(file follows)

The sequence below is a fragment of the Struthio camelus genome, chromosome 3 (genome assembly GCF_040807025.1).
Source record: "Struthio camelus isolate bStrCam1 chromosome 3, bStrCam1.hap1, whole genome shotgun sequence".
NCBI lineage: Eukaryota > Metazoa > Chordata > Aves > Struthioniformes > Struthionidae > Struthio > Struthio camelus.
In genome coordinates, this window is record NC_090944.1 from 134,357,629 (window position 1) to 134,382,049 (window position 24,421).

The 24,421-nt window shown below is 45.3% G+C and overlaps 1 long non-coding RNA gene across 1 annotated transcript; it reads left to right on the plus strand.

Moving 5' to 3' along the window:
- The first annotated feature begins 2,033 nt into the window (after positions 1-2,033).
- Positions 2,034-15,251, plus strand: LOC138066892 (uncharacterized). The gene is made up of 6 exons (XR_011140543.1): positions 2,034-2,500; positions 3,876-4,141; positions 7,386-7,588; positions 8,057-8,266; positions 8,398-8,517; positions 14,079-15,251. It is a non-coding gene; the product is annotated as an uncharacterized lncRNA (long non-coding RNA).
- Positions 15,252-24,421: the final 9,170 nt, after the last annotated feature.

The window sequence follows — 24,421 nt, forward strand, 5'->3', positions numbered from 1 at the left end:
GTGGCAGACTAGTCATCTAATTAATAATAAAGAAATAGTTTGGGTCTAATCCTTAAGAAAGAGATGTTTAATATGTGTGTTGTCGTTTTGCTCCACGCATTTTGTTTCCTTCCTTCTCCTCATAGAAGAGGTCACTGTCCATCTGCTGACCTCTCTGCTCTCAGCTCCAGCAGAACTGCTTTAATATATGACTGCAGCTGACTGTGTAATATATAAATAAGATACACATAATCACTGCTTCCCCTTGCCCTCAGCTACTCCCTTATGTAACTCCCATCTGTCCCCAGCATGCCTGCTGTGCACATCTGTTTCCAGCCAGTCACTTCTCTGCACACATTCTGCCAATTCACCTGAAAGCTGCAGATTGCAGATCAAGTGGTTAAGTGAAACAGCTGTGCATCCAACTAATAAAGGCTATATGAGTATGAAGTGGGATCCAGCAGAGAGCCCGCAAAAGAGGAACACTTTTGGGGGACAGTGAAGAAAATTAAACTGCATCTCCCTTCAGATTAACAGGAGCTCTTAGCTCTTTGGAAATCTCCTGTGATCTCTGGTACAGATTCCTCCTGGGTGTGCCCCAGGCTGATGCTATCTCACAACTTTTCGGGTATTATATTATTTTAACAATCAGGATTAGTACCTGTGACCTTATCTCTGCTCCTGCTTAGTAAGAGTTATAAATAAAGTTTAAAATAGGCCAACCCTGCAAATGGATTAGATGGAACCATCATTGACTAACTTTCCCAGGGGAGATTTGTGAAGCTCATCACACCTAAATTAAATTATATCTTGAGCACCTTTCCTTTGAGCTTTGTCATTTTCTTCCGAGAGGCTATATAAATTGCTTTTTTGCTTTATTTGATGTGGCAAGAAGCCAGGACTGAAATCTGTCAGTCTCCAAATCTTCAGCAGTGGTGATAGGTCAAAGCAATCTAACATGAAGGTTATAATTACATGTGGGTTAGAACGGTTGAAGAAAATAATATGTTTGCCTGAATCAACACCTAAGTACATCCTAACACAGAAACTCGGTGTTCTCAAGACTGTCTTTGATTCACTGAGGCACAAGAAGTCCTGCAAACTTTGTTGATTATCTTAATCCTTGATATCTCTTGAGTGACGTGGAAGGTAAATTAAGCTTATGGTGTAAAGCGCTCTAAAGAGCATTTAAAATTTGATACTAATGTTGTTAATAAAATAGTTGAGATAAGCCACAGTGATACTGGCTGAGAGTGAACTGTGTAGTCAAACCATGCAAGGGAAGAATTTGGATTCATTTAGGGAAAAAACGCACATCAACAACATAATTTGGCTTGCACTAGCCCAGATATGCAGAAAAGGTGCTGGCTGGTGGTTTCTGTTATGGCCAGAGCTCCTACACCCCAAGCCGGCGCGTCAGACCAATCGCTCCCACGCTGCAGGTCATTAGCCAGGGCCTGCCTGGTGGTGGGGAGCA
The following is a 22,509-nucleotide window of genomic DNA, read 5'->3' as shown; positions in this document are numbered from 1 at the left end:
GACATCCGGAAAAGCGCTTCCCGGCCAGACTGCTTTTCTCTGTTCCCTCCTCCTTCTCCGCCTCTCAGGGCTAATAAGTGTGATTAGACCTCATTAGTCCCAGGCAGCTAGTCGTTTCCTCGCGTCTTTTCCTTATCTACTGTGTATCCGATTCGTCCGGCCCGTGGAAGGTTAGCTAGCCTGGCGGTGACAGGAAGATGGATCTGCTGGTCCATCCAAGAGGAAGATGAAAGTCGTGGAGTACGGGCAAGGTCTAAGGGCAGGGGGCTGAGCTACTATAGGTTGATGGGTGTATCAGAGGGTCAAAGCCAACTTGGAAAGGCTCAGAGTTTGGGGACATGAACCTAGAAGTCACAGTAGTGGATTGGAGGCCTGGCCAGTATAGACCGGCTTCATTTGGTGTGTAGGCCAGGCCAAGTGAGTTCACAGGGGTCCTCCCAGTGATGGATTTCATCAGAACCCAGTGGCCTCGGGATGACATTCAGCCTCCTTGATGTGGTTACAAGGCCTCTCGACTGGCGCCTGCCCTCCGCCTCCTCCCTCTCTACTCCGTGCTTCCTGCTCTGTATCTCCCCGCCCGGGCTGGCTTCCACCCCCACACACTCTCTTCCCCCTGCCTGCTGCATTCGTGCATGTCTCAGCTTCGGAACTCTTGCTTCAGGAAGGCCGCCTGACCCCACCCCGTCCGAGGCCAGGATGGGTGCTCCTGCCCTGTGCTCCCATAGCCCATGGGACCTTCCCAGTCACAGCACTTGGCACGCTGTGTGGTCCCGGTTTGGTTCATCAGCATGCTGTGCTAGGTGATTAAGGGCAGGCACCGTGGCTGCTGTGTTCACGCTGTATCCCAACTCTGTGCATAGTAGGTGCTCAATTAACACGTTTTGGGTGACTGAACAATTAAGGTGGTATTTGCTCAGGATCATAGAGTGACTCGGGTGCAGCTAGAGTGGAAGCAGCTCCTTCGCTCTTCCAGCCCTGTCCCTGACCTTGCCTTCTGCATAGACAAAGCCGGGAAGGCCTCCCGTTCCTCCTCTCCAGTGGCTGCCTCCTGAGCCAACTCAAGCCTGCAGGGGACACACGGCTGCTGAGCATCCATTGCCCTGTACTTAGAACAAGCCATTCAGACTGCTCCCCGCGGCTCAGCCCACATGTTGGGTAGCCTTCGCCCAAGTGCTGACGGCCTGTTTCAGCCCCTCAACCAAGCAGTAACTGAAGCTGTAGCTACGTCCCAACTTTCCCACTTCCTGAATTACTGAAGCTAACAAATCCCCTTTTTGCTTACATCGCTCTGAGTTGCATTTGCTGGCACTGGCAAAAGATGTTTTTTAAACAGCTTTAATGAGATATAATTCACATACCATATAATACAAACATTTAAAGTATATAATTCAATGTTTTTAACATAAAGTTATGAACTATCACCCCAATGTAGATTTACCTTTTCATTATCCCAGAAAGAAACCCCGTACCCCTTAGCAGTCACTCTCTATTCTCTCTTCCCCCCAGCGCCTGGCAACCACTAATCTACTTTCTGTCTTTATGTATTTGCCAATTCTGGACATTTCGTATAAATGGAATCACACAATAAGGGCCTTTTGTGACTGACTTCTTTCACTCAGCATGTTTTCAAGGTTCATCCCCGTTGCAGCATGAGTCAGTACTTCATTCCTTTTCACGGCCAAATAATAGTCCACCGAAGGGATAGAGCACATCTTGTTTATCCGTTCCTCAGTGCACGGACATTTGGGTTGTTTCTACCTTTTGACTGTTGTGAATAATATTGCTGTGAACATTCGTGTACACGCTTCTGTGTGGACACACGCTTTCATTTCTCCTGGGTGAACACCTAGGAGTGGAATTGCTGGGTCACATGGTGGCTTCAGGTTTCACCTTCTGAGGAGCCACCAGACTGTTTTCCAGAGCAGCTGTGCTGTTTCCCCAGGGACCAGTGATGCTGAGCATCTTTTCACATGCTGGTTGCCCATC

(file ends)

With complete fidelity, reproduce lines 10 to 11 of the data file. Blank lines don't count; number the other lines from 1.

The window sequence follows — 24,421 nt, forward strand, 5'->3', positions numbered from 1 at the left end:
GTGGCAGACTAGTCATCTAATTAATAATAAAGAAATAGTTTGGGTCTAATCCTTAAGAAAGAGATGTTTAATATGTGTGTTGTCGTTTTGCTCCACGCATTTTGTTTCCTTCCTTCTCCTCATAGAAGAGGTCACTGTCCATCTGCTGACCTCTCTGCTCTCAGCTCCAGCAGAACTGCTTTAATATATGACTGCAGCTGACTGTGTAATATATAAATAAGATACACATAATCACTGCTTCCCCTTGCCCTCAGCTACTCCCTTATGTAACTCCCATCTGTCCCCAGCATGCCTGCTGTGCACATCTGTTTCCAGCCAGTCACTTCTCTGCACACATTCTGCCAATTCACCTGAAAGCTGCAGATTGCAGATCAAGTGGTTAAGTGAAACAGCTGTGCATCCAACTAATAAAGGCTATATGAGTATGAAGTGGGATCCAGCAGAGAGCCCGCAAAAGAGGAACACTTTTGGGGGACAGTGAAGAAAATTAAACTGCATCTCCCTTCAGATTAACAGGAGCTCTTAGCTCTTTGGAAATCTCCTGTGATCTCTGGTACAGATTCCTCCTGGGTGTGCCCCAGGCTGATGCTATCTCACAACTTTTCGGGTATTATATTATTTTAACAATCAGGATTAGTACCTGTGACCTTATCTCTGCTCCTGCTTAGTAAGAGTTATAAATAAAGTTTAAAATAGGCCAACCCTGCAAATGGATTAGATGGAACCATCATTGACTAACTTTCCCAGGGGAGATTTGTGAAGCTCATCACACCTAAATTAAATTATATCTTGAGCACCTTTCCTTTGAGCTTTGTCATTTTCTTCCGAGAGGCTATATAAATTGCTTTTTTGCTTTATTTGATGTGGCAAGAAGCCAGGACTGAAATCTGTCAGTCTCCAAATCTTCAGCAGTGGTGATAGGTCAAAGCAATCTAACATGAAGGTTATAATTACATGTGGGTTAGAACGGTTGAAGAAAATAATATGTTTGCCTGAATCAACACCTAAGTACATCCTAACACAGAAACTCGGTGTTCTCAAGACTGTCTTTGATTCACTGAGGCACAAGAAGTCCTGCAAACTTTGTTGATTATCTTAATCCTTGATATCTCTTGAGTGACGTGGAAGGTAAATTAAGCTTATGGTGTAAAGCGCTCTAAAGAGCATTTAAAATTTGATACTAATGTTGTTAATAAAATAGTTGAGATAAGCCACAGTGATACTGGCTGAGAGTGAACTGTGTAGTCAAACCATGCAAGGGAAGAATTTGGATTCATTTAGGGAAAAAACGCACATCAACAACATAATTTGGCTTGCACTAGCCCAGATATGCAGAAAAGGTGCTGGCTGGTGGTTTCTGTTATGGCCAGAGCTCCTACACCCCAAGCCGGCGCGTCAGACCAATCGCTCCCACGCTGCAGGTCATTAGCCAGGGCCTGCCTGGTGGTGGGGAGCA